For Mercedes-AMG ‘One’, it has certainly been a long road to production. Project ONE was originally presented by Lewis Hamilton as a concept back in 2017 and has since encountered seemingly every possible obstacle imaginable throughout the development phase.
One can not help but assume that it would be worth the wait. It consists of a 1.6-liter turbocharged V-6 engine and an electric motor, the driveline reportedly set to generate more than 1,000 horsepower, which draws its inspiration from Mercedes’ current Formula 1 car. This will allow the animal to accelerate from 0 to 200 km / h in less than six seconds and reach a top speed of 350 km / h. Hamilton was particularly keen on the vehicle at the time of its publication and claimed to have “nagged Mercedes for years because we’re in Formula 1 and we have all this technology.”
“We win world championships, but still we do not have a car that can match a car in a Ferrari. So I think they finally decided that this is actually a good idea. I’m not saying it was mine idea, but I nagged them for ages to do so. ”
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Originally, production and subsequent deliveries of the plug-in hybrid were scheduled for 2019, but have been repeatedly pushed back with Mercedes citing technical issues. Chief among these has apparently been the task of getting the driveline to comply with the increasingly stringent emission standards in Europe as well as problems with engine idle speed. Despite this, the AMG team reportedly never stopped the development on the car, and now it looks like Project ONE is finally ready for production next year.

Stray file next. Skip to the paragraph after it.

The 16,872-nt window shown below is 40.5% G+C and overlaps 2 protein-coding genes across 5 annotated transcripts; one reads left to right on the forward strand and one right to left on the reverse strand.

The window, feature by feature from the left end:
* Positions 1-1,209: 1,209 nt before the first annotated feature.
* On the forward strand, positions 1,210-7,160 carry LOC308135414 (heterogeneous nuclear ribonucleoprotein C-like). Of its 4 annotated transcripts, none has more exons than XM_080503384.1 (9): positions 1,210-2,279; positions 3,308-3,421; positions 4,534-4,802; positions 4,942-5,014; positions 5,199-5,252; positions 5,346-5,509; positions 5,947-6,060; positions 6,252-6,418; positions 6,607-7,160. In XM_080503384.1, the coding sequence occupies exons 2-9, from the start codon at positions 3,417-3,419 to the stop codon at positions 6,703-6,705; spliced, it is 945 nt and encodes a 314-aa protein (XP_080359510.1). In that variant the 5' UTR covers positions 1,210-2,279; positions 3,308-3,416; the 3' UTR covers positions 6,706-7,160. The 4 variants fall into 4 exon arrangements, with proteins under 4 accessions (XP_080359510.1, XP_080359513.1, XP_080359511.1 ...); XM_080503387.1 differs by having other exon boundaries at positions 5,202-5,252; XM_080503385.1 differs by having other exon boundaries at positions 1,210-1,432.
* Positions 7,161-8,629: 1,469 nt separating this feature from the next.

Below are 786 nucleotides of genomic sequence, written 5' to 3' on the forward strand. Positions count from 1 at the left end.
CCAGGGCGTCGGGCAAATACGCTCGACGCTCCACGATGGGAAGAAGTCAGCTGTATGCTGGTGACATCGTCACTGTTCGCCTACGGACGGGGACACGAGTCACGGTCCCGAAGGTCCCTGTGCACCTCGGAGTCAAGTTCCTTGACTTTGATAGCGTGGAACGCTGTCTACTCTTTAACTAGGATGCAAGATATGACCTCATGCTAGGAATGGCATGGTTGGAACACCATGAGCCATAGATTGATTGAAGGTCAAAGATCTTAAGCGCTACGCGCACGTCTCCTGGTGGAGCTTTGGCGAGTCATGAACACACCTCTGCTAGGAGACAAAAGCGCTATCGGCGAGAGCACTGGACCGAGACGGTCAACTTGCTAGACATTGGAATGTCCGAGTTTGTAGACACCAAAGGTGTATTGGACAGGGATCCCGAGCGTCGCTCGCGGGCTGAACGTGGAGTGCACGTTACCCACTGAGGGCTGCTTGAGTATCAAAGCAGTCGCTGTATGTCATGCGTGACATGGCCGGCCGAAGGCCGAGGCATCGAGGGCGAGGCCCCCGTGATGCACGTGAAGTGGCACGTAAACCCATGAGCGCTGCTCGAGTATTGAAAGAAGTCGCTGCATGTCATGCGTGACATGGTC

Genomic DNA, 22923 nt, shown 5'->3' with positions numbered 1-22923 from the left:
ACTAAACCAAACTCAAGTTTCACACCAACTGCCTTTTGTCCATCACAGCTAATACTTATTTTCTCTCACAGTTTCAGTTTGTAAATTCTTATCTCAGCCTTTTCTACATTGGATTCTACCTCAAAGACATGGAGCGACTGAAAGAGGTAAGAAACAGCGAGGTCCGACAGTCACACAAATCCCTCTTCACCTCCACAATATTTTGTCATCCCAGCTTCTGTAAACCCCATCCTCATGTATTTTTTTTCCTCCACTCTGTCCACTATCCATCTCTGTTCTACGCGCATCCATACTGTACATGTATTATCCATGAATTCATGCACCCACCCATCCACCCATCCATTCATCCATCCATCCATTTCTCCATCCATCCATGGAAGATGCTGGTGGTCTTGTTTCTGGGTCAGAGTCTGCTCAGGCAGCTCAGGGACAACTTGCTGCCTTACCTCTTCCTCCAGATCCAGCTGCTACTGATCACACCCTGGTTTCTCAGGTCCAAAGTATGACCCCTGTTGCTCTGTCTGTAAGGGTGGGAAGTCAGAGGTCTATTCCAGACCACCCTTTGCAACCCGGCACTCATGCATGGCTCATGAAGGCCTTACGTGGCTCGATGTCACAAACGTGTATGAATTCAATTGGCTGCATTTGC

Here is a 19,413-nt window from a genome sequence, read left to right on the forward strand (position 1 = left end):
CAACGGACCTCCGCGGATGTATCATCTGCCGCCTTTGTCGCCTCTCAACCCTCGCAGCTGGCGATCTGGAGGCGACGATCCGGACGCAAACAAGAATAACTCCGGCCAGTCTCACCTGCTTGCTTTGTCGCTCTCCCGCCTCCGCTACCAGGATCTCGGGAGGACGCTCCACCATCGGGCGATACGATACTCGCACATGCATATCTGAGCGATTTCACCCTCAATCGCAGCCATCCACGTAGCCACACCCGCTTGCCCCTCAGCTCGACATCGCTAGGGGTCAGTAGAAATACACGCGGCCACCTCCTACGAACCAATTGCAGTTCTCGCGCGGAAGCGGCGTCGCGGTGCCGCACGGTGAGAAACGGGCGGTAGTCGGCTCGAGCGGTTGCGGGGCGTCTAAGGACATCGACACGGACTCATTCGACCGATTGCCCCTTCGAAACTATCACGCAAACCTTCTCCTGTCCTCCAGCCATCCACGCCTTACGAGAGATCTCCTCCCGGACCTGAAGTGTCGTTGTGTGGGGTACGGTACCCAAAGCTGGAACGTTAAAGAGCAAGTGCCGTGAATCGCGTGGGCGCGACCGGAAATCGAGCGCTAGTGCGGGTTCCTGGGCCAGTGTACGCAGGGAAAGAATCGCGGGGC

That said, these hypercars tend not to deliver on arrival more often than not. Mercedes-AMG ‘One’ has compared to Aston Martin Valkyrie since the announcement of both in 2017, with an important similarity that both have been postponed several times.
Even if the car ever sees the light of day, it will be virtually impossible to get your fingers in one. Despite the car’s huge price tag of $ 2.6 million ($ 3.5 million), all 275 examples of the Mercedes-AMG One have already been accounted for. There has also understandably been no sign of plans to increase production, as this first set has already taken them four years to deliver.